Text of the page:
He added a photograph of a woman on a new layer, set that layer’s opacity to 25%, and changed the layer’s blending mode to Overlay. Then he duplicated that layer and changed the duplicate layer’s blending mode to Soft Light.

After making further adjustments, Nair added a layer on which to draw some outlines of the woman’s face, using a brush with sharp edges for definition. Then he deleted the layer with the original photograph on it. more>

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Updates from Adobe

Minimalism and Milad Safabakhsh
By Alyssa Coppelman – Milad Safabakhsh began photographing six years ago, coming to it “accidentally,” he says. While studying graphic design in university, he started playing around with a phone camera and sharing the results on Facebook. He submitted images to a Facebook page on minimalism, and one of them was featured. Another Facebook photography page selected one of his images as a pick of the week, and he decided to pursue photography more seriously.

After shooting photos for two years, he was drawn to incorporate photomontage into his art because it allowed him to share the “world inside your mind that has always been with you,” as he puts it. To build a composite image, Safabakhsh mostly pulls from his photo archive, occasionally shooting new images when his vision demands it.

Safabakhsh declares himself an “artist who loves the sciences and beyond.” He’s especially interested in quantum physics, and his first series, “The Space In-between” is about the holographic world, a theory that says our universe was formed in a radically different way than with a big bang. more>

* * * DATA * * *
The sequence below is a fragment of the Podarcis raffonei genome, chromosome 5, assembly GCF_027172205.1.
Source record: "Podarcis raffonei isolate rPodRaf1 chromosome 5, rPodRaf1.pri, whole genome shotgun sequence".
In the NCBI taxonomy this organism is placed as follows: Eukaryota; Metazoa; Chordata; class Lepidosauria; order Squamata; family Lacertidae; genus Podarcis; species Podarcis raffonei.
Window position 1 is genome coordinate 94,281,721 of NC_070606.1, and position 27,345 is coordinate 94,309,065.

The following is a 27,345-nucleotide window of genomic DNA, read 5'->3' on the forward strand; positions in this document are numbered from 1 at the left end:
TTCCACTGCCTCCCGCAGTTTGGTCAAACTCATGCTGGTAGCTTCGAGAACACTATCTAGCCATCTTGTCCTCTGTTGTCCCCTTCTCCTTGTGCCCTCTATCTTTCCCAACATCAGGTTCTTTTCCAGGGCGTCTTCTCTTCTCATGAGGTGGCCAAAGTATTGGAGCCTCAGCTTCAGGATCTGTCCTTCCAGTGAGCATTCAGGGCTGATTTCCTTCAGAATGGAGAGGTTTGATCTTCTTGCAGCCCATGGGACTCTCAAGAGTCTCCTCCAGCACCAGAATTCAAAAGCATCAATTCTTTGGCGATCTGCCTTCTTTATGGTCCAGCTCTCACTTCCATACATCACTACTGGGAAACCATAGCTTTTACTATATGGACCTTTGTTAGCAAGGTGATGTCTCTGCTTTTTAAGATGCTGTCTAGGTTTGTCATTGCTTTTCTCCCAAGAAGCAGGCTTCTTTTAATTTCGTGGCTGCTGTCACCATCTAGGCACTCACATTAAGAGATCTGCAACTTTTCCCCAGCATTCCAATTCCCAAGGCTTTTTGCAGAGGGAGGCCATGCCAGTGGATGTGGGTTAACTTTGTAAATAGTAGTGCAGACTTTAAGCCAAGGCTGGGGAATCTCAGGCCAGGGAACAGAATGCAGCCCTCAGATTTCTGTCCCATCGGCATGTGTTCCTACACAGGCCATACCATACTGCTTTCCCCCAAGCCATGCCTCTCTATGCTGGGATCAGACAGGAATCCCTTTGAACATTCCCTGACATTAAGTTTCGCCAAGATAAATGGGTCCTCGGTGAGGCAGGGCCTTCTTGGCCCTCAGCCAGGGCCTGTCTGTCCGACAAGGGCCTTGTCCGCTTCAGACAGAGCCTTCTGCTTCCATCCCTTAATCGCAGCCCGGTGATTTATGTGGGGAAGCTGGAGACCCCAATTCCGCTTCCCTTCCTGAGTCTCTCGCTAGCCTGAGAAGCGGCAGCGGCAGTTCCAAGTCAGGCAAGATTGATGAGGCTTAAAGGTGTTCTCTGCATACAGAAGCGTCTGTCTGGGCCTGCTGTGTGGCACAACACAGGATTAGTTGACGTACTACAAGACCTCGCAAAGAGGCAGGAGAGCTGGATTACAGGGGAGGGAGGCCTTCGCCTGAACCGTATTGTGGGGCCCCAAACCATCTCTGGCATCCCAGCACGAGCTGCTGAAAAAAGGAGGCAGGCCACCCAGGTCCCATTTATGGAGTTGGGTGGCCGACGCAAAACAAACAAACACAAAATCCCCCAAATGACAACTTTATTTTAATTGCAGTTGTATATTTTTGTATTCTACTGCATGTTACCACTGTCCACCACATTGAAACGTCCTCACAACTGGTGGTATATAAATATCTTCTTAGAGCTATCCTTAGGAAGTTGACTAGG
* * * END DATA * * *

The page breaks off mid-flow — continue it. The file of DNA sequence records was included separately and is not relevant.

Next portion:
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How Digital Textile Designers Make Wearable Art
Adobe – Thanks to digital design tools, textile design is experiencing something of a renaissance. The field attracts graphic designers and illustrators because it employs many techniques they are already familiar with, but it enables visual thinkers to expand beyond the page and the screen. Fabric offers new opportunities and challenges with designs that move, flutter, and twirl along with their wearers.

In addition, some creatives see designing textiles as a way to make the switch from corporate design to crafting objects that are more personal. Clothes have the power to be more abstract and intimate than many client-based assignments.

For her part, Kaylan K. turned to drawing at the age of six to cope with “a very traumatic childhood” in Montreal.

“Art was my way of escaping all of this trauma around me and putting my energy into something that makes me feel alive,” she explains. more>

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5 & 3/4 Questions